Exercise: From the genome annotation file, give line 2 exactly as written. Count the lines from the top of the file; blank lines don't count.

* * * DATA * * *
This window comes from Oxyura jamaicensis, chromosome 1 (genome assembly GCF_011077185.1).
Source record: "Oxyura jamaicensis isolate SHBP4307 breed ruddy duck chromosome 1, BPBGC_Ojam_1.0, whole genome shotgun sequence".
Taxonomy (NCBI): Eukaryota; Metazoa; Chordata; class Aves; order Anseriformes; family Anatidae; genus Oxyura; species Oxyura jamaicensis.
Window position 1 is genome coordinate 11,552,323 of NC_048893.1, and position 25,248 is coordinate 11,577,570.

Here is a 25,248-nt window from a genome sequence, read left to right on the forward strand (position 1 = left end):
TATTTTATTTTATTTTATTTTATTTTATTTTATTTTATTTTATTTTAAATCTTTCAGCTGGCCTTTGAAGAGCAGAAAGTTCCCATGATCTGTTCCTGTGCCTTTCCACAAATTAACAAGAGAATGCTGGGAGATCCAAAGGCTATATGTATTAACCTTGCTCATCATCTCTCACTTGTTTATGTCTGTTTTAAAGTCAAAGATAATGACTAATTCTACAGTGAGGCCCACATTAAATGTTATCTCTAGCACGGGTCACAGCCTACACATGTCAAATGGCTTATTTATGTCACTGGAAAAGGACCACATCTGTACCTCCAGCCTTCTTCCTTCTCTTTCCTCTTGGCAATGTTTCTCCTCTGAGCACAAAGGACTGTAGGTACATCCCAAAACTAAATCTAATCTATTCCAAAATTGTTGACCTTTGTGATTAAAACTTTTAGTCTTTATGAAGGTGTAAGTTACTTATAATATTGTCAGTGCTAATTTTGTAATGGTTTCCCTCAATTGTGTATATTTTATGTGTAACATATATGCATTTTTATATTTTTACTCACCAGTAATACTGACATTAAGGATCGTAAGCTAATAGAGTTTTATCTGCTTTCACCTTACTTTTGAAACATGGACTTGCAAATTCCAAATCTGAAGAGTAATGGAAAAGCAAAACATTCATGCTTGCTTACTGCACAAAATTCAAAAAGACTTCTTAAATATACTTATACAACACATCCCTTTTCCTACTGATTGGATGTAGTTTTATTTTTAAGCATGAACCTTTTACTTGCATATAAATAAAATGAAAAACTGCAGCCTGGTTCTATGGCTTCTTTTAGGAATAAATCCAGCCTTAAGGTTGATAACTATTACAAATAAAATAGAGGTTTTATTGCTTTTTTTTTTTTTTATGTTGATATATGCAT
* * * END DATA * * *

Source record: "Oxyura jamaicensis isolate SHBP4307 breed ruddy duck chromosome 1, BPBGC_Ojam_1.0, whole genome shotgun sequence".